The Amalfi Coast, a byword for La Dolce Vita, is the most beautiful and romantic in Italy – with its vividly coloured villages, sparkling blue sea and verdant steep terraced hills planted with the area’s legendary lemons, says Anwer Bati.
It’s difficult to believe now, but Amalfi itself was a powerful maritime republic from the 9thto the 12th Century, the chief reminder of which is its striking cathedral in the buzzy main square. Now, apart from some fishing, and the production of hand-made paper, the town lives largely through tourism.
Bustling Amalfi, with its petite beach, busy harbour and plethora of small shops, doesn’t change much, but one welcome improvement is that there are now several good restaurants to add to the less ambitious establishments catering for day trippers.
It’s a small place, with a permanent population of only 5000, which you can explore in half a day. And it’s a great base from which to explore the coast.
The Santa Caterina is the place to stay, descending from a cliff, and run by the same family since 1904. It’s a classic luxury hotel, with impeccable, but friendly service from white-jacket waiters, terraced gardens – planted with lemons- tumbling down to the sea, and a starry guest list which includes Meryl Streep, Hillary Clinton, Brad Pitt and Angelina Jolie. The tiled rooms are spacious, and most have lovely views. There is also a small spa and a beach club, reached by a lift. The hotel offers some of the best food in town, whether in its main gastronomic restaurant, or Al Mare, on a shaded terrace, for lunch. Both serve traditional dishes (the latter also offers tempting grills and pizzas) under the watchful eye of expert maitre d’ Pino Francese.
There are few official sights in Amalfi, but the cathedral, reached by steep steps, and dedicated to St Andrew, is a must. The original Basilica, part of it dating from the 6thCentury, is still there, now housing a museum, and the 13thCentury Moorish-style cloisters (once a burial place for Amalfi’s rich) are lovely. The main building has been altered many times, in a mixture of styles, including Romanesque, Arabic and Baroque.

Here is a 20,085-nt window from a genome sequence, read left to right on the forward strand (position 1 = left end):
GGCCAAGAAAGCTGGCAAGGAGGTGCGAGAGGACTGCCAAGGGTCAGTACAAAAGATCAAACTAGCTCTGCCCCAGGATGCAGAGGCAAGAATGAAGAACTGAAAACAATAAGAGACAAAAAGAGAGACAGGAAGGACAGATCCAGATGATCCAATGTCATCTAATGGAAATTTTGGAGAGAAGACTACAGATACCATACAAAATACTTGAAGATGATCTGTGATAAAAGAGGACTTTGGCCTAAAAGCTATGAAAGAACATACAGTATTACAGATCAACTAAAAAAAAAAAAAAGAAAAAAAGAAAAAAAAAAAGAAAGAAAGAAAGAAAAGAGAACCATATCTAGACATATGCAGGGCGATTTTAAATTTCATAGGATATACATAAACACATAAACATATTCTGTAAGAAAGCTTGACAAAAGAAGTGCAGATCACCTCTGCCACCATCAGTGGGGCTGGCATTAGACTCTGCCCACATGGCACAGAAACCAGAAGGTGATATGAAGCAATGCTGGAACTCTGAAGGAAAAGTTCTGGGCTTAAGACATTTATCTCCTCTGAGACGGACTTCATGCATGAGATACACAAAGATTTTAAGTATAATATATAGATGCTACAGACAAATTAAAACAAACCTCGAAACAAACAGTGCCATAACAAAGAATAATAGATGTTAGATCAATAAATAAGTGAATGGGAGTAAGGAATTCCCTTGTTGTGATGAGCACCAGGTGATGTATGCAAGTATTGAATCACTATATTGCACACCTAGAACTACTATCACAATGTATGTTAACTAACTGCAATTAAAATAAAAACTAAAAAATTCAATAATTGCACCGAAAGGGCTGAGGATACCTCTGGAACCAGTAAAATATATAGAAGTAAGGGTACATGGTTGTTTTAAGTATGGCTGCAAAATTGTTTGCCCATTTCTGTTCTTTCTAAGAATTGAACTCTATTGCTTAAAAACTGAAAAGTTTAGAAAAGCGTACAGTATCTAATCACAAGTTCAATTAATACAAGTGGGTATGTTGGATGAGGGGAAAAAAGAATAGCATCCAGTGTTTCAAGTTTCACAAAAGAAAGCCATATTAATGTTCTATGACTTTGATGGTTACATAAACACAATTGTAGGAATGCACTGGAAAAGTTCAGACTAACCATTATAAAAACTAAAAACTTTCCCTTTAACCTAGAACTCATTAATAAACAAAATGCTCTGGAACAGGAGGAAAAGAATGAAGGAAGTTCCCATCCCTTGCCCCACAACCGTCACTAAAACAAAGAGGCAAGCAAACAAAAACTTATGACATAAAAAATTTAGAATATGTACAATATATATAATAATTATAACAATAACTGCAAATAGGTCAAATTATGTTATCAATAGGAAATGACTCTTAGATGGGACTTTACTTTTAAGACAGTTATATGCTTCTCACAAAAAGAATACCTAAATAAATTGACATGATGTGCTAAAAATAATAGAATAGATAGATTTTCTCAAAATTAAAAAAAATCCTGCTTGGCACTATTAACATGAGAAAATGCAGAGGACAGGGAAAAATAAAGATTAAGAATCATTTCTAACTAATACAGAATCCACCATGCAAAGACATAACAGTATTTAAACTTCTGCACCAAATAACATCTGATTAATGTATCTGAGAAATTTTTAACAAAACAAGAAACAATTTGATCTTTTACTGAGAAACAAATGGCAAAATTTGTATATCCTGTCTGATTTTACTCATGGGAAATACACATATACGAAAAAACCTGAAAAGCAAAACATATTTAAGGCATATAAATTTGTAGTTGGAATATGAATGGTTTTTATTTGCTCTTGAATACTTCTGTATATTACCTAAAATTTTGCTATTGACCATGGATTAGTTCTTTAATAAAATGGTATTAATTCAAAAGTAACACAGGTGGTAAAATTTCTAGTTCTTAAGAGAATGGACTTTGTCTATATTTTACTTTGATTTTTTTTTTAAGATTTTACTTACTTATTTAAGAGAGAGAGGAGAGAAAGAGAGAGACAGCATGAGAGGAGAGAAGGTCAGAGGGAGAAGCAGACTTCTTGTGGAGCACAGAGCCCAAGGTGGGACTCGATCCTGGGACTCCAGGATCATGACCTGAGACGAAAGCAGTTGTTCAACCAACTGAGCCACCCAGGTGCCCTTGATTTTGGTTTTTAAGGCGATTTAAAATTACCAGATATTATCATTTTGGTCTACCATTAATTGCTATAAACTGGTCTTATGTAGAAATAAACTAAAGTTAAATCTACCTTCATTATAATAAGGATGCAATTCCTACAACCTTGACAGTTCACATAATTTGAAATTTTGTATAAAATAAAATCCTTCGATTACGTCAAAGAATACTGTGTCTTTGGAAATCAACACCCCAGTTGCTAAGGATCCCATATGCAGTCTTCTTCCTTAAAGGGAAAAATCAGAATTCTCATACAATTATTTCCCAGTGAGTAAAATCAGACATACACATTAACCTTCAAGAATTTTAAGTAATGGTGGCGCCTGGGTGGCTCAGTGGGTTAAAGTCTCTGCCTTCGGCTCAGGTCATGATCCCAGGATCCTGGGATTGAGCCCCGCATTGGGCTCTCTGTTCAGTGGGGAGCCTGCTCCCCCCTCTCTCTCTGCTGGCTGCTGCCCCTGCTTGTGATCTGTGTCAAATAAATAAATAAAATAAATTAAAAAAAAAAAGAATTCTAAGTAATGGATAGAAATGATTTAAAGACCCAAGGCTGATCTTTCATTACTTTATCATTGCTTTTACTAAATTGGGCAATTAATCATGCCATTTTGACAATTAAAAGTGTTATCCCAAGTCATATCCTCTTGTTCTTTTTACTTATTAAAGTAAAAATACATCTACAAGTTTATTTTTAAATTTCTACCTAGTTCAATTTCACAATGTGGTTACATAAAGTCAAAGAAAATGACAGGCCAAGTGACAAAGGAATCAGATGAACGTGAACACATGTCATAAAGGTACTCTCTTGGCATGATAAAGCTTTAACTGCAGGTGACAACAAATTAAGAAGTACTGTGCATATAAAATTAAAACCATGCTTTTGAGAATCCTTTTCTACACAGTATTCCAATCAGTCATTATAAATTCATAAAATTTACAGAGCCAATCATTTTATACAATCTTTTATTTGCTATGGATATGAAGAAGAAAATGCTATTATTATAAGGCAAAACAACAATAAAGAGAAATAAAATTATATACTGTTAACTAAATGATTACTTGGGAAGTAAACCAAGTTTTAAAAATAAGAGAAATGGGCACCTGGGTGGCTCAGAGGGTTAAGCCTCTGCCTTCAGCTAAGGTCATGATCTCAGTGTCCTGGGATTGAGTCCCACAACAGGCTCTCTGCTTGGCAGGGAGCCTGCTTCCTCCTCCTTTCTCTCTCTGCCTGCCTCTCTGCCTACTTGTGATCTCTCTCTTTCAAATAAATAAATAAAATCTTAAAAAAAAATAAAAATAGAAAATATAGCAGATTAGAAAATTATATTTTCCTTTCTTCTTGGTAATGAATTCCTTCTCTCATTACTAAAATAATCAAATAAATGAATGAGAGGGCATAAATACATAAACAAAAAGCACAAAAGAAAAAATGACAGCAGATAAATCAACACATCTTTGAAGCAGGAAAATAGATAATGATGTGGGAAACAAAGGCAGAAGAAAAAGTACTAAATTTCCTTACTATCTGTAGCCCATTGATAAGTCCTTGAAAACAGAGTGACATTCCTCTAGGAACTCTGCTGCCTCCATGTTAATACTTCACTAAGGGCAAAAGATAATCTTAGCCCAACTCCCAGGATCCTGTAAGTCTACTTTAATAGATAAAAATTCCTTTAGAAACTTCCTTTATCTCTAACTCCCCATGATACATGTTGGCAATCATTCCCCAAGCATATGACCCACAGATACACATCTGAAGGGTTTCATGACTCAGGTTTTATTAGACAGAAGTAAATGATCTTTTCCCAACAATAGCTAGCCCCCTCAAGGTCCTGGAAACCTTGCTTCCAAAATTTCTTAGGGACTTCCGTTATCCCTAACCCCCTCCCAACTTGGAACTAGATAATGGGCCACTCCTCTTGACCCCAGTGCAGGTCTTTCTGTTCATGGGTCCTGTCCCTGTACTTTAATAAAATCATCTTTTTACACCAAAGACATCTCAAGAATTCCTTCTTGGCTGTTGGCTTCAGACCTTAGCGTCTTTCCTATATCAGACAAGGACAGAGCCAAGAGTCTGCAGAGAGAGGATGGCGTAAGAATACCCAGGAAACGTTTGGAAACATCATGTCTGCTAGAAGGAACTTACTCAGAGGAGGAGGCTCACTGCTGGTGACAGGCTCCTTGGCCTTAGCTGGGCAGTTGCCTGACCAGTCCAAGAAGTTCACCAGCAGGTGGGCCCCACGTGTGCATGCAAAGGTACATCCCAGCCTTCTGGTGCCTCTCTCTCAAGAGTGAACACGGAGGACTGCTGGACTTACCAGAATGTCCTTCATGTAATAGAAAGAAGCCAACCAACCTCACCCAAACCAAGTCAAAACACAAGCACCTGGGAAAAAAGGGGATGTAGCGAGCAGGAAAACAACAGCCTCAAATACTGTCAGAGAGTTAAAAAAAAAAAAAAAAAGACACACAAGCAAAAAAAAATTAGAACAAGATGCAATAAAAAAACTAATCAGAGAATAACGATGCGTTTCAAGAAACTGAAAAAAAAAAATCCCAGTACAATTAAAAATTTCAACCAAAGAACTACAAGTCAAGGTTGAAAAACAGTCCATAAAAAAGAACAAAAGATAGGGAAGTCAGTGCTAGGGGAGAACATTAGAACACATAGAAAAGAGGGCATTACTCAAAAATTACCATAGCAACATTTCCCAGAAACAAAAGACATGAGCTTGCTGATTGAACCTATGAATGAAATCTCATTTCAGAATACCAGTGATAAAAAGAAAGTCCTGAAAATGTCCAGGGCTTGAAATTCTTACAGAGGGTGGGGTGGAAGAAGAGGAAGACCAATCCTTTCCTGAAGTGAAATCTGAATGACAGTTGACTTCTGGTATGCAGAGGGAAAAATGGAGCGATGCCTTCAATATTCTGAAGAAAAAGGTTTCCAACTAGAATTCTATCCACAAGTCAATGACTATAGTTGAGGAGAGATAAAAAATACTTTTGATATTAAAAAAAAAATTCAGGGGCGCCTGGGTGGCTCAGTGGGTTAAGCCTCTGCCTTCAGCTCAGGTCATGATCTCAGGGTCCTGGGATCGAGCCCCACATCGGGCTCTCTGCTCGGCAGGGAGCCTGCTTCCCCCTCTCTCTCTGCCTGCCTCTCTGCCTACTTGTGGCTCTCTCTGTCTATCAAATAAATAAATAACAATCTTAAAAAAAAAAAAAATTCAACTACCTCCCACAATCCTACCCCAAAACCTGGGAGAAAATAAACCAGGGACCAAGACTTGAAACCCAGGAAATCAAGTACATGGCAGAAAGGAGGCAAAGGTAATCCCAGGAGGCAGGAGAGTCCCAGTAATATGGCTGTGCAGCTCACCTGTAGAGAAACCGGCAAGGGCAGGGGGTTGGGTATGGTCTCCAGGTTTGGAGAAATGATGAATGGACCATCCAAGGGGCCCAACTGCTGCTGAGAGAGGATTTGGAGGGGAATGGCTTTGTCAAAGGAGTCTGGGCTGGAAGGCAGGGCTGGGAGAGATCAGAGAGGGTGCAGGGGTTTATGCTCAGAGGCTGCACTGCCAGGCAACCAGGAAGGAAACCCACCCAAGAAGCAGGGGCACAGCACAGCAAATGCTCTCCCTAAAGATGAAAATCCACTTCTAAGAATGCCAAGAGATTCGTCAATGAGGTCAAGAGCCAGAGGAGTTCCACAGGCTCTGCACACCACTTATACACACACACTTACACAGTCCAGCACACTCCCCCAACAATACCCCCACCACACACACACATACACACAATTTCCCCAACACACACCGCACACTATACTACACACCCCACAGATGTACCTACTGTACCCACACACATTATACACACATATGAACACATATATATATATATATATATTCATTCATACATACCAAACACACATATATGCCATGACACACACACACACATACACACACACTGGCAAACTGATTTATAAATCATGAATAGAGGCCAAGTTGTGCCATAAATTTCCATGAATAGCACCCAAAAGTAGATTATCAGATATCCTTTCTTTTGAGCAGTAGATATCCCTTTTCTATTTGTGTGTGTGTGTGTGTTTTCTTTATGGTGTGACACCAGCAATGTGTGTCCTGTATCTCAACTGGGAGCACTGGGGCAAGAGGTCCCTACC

Go to the paper museum (Museo della Carta), housed in a 14thCentury paper mill, to learn about the craft which Amalfi has specialised in for over a thousand years.
If you get restless, take the fast ferry or (if you like hairpin bends and a hairy ride) drive to Positano, forty minutes away. Famously fashionable, It’s crammed with visitors, but incomparably picturesque.
Charming Ravello is more easily reached, by bus or cab, or even foot. The town, perched high in the hills, has inspired generations of great artists, writers and musicians. And the views are stunning, particularly those from the Terrace of Infinity at the Villa Cimbrone.
Elegant Eolo serves tempting, ambitious, precisely presented Italian cuisine with modern twists – often using unusual ingredients – in a stylish setting. Don’t miss the excellent dolci.
More traditional is family-run Lido Azzuro, on the harbour, the place to go for simple, but impressive fish and seafood dishes.
In Ravello, head for the luxurious, beautifully designed Belmond Hotel Caruso, and eat on the terrace at the wonderfully located Belvedere, with its magnificent views. Chef Mimmo di Raffaele serves delicious light meals at lunch and more complex dishes in the evening.
At the neighbouring Palazzo Avino, with its contemporary décor and similar view, it’s the same pattern, where you can enjoy the stylish cuisine at Michelin-starred Rossellini’s in the evening, and have something simpler at lunch.
Carry back some of the coast’s lemons and Limoncello, the famous liqueur made from them. Also buy citrus jams, some hand-made paper, and excellent local Furore wine.
The coast is known for its colourful ceramics, but most you will find in Amalfi’s shops are strictly tourist tat. Look for those made in Vietri Sul Mare or, better still, visit Vietri, only a short hop along the coast, and an attractive place.